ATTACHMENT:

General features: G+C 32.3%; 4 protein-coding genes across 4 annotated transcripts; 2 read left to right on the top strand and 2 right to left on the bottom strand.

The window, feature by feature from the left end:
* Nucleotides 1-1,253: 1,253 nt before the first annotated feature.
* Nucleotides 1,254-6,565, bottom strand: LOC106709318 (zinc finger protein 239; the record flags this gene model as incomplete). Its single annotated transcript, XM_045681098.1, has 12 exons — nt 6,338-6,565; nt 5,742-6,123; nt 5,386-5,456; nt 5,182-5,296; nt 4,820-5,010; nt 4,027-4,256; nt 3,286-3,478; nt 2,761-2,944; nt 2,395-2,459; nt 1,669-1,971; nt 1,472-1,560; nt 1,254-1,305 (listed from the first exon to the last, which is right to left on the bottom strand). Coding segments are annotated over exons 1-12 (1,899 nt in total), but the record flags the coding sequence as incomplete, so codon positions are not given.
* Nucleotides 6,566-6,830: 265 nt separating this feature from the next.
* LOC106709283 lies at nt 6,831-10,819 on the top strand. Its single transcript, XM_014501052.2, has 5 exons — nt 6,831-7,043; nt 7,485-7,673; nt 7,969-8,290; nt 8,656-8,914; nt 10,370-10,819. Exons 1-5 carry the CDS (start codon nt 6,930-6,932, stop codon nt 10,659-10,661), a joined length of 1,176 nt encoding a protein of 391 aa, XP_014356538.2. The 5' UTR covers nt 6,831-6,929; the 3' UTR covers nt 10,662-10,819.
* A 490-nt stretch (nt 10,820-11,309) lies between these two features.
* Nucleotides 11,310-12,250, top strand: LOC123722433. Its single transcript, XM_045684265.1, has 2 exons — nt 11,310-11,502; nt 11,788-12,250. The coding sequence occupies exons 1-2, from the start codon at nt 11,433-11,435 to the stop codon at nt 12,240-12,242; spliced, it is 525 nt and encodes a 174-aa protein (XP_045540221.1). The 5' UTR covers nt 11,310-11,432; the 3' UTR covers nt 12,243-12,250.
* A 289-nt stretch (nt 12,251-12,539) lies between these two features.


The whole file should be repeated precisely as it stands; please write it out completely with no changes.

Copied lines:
General features: G+C 32.3%; 4 protein-coding genes across 4 annotated transcripts; 2 read left to right on the top strand and 2 right to left on the bottom strand.

The window, feature by feature from the left end:
* Nucleotides 1-1,253: 1,253 nt before the first annotated feature.
* Nucleotides 1,254-6,565, bottom strand: LOC106709318 (zinc finger protein 239; the record flags this gene model as incomplete). Its single annotated transcript, XM_045681098.1, has 12 exons — nt 6,338-6,565; nt 5,742-6,123; nt 5,386-5,456; nt 5,182-5,296; nt 4,820-5,010; nt 4,027-4,256; nt 3,286-3,478; nt 2,761-2,944; nt 2,395-2,459; nt 1,669-1,971; nt 1,472-1,560; nt 1,254-1,305 (listed from the first exon to the last, which is right to left on the bottom strand). Coding segments are annotated over exons 1-12 (1,899 nt in total), but the record flags the coding sequence as incomplete, so codon positions are not given.
* Nucleotides 6,566-6,830: 265 nt separating this feature from the next.
* LOC106709283 lies at nt 6,831-10,819 on the top strand. Its single transcript, XM_014501052.2, has 5 exons — nt 6,831-7,043; nt 7,485-7,673; nt 7,969-8,290; nt 8,656-8,914; nt 10,370-10,819. Exons 1-5 carry the CDS (start codon nt 6,930-6,932, stop codon nt 10,659-10,661), a joined length of 1,176 nt encoding a protein of 391 aa, XP_014356538.2. The 5' UTR covers nt 6,831-6,929; the 3' UTR covers nt 10,662-10,819.
* A 490-nt stretch (nt 10,820-11,309) lies between these two features.
* Nucleotides 11,310-12,250, top strand: LOC123722433. Its single transcript, XM_045684265.1, has 2 exons — nt 11,310-11,502; nt 11,788-12,250. The coding sequence occupies exons 1-2, from the start codon at nt 11,433-11,435 to the stop codon at nt 12,240-12,242; spliced, it is 525 nt and encodes a 174-aa protein (XP_045540221.1). The 5' UTR covers nt 11,310-11,432; the 3' UTR covers nt 12,243-12,250.
* A 289-nt stretch (nt 12,251-12,539) lies between these two features.